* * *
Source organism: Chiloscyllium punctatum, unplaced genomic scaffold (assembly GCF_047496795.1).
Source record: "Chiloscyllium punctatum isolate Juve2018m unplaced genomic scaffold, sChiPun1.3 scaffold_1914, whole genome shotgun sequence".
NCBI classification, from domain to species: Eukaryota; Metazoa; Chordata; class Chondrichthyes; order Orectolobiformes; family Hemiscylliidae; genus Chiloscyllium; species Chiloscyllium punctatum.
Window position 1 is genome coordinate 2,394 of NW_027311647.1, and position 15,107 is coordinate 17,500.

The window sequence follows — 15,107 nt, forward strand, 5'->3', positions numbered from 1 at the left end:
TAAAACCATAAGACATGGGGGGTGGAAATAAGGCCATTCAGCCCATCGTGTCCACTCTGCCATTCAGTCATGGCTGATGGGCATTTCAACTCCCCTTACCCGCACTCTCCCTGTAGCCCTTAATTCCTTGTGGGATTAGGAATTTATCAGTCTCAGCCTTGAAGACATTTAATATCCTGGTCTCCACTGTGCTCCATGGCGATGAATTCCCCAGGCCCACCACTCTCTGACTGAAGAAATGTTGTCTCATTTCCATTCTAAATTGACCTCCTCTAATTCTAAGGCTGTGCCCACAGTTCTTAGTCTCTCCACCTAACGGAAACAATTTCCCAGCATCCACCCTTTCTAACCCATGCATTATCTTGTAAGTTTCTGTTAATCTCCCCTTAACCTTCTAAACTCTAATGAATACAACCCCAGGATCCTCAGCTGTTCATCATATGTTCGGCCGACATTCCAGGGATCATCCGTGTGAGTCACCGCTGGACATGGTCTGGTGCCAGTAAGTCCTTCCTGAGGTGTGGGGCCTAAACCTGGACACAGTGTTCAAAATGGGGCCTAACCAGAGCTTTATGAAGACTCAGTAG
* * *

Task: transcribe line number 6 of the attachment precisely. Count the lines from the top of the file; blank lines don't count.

TAAAACCATAAGACATGGGGGGTGGAAATAAGGCCATTCAGCCCATCGTGTCCACTCTGCCATTCAGTCATGGCTGATGGGCATTTCAACTCCCCTTACCCGCACTCTCCCTGTAGCCCTTAATTCCTTGTGGGATTAGGAATTTATCAGTCTCAGCCTTGAAGACATTTAATATCCTGGTCTCCACTGTGCTCCATGGCGATGAATTCCCCAGGCCCACCACTCTCTGACTGAAGAAATGTTGTCTCATTTCCATTCTAAATTGACCTCCTCTAATTCTAAGGCTGTGCCCACAGTTCTTAGTCTCTCCACCTAACGGAAACAATTTCCCAGCATCCACCCTTTCTAACCCATGCATTATCTTGTAAGTTTCTGTTAATCTCCCCTTAACCTTCTAAACTCTAATGAATACAACCCCAGGATCCTCAGCTGTTCATCATATGTTCGGCCGACATTCCAGGGATCATCCGTGTGAGTCACCGCTGGACATGGTCTGGTGCCAGTAAGTCCTTCCTGAGGTGTGGGGCCTAAACCTGGACACAGTGTTCAAAATGGGGCCTAACCAGAGCTTTATGAAGACTCAGTAG